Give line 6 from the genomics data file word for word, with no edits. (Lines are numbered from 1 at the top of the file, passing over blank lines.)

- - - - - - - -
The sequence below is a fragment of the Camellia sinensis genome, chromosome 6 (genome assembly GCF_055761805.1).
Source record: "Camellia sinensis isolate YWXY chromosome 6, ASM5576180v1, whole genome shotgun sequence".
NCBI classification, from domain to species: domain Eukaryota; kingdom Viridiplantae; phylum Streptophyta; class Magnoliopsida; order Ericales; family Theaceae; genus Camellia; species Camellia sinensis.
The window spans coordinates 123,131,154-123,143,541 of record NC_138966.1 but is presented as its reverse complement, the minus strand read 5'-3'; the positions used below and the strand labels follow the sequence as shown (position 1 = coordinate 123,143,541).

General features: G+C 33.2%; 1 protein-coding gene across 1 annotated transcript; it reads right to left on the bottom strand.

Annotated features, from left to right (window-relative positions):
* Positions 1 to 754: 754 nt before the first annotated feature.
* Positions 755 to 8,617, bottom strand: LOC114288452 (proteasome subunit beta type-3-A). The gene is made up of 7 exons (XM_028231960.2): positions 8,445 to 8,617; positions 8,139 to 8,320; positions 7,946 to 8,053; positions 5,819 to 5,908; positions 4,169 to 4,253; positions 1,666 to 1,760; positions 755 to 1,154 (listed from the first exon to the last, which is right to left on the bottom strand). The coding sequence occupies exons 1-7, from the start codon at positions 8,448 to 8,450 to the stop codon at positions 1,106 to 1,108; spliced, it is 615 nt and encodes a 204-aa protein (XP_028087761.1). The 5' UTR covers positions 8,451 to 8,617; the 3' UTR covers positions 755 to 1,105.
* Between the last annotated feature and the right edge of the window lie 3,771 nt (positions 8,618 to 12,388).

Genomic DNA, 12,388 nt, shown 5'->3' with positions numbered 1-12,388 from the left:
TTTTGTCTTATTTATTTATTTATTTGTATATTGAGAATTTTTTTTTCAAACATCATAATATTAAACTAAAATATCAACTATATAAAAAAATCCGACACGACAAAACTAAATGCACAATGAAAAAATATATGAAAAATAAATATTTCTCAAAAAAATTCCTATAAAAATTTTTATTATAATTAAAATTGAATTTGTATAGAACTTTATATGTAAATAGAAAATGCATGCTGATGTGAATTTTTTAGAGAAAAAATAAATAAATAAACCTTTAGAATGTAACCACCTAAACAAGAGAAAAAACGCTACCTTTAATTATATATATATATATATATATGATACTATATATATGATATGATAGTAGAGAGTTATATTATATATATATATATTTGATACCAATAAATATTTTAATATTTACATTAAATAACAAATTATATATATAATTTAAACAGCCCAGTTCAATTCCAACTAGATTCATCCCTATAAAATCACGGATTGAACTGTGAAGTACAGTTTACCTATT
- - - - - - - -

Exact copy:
Annotated features, from left to right (window-relative positions):